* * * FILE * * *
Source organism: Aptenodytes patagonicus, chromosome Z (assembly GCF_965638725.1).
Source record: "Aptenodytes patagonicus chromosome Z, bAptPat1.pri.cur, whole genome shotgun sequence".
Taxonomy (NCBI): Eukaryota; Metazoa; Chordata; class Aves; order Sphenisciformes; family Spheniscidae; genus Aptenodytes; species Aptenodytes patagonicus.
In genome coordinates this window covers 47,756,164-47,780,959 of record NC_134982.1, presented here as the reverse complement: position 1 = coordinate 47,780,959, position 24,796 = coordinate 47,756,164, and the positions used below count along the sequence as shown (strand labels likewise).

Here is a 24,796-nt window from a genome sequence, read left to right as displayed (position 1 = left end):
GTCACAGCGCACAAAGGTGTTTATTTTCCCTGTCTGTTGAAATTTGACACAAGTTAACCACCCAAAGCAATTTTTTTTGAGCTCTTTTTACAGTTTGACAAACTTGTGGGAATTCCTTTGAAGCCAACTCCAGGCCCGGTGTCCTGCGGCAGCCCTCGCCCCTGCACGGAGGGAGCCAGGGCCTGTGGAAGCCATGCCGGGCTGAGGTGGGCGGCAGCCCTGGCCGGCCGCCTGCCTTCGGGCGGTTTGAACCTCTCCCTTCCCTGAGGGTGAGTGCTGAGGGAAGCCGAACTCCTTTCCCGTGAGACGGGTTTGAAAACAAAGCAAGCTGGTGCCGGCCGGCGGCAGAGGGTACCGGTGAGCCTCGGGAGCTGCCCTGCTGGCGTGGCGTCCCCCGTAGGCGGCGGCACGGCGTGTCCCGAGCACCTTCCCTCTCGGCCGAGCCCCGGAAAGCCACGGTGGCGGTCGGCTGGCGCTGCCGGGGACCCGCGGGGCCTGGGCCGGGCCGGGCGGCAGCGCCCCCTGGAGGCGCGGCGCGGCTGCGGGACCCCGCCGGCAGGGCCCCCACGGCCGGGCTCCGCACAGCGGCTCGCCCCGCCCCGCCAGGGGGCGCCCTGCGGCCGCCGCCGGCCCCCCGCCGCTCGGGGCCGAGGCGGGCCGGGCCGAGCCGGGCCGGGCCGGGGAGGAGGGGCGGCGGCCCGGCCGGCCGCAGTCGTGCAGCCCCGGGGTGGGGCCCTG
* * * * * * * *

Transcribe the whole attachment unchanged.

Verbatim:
Source organism: Aptenodytes patagonicus, chromosome Z (assembly GCF_965638725.1).
Source record: "Aptenodytes patagonicus chromosome Z, bAptPat1.pri.cur, whole genome shotgun sequence".
Taxonomy (NCBI): Eukaryota; Metazoa; Chordata; class Aves; order Sphenisciformes; family Spheniscidae; genus Aptenodytes; species Aptenodytes patagonicus.
In genome coordinates this window covers 47,756,164-47,780,959 of record NC_134982.1, presented here as the reverse complement: position 1 = coordinate 47,780,959, position 24,796 = coordinate 47,756,164, and the positions used below count along the sequence as shown (strand labels likewise).

Here is a 24,796-nt window from a genome sequence, read left to right as displayed (position 1 = left end):
GTCACAGCGCACAAAGGTGTTTATTTTCCCTGTCTGTTGAAATTTGACACAAGTTAACCACCCAAAGCAATTTTTTTTGAGCTCTTTTTACAGTTTGACAAACTTGTGGGAATTCCTTTGAAGCCAACTCCAGGCCCGGTGTCCTGCGGCAGCCCTCGCCCCTGCACGGAGGGAGCCAGGGCCTGTGGAAGCCATGCCGGGCTGAGGTGGGCGGCAGCCCTGGCCGGCCGCCTGCCTTCGGGCGGTTTGAACCTCTCCCTTCCCTGAGGGTGAGTGCTGAGGGAAGCCGAACTCCTTTCCCGTGAGACGGGTTTGAAAACAAAGCAAGCTGGTGCCGGCCGGCGGCAGAGGGTACCGGTGAGCCTCGGGAGCTGCCCTGCTGGCGTGGCGTCCCCCGTAGGCGGCGGCACGGCGTGTCCCGAGCACCTTCCCTCTCGGCCGAGCCCCGGAAAGCCACGGTGGCGGTCGGCTGGCGCTGCCGGGGACCCGCGGGGCCTGGGCCGGGCCGGGCGGCAGCGCCCCCTGGAGGCGCGGCGCGGCTGCGGGACCCCGCCGGCAGGGCCCCCACGGCCGGGCTCCGCACAGCGGCTCGCCCCGCCCCGCCAGGGGGCGCCCTGCGGCCGCCGCCGGCCCCCCGCCGCTCGGGGCCGAGGCGGGCCGGGCCGAGCCGGGCCGGGCCGGGGAGGAGGGGCGGCGGCCCGGCCGGCCGCAGTCGTGCAGCCCCGGGGTGGGGCCCTG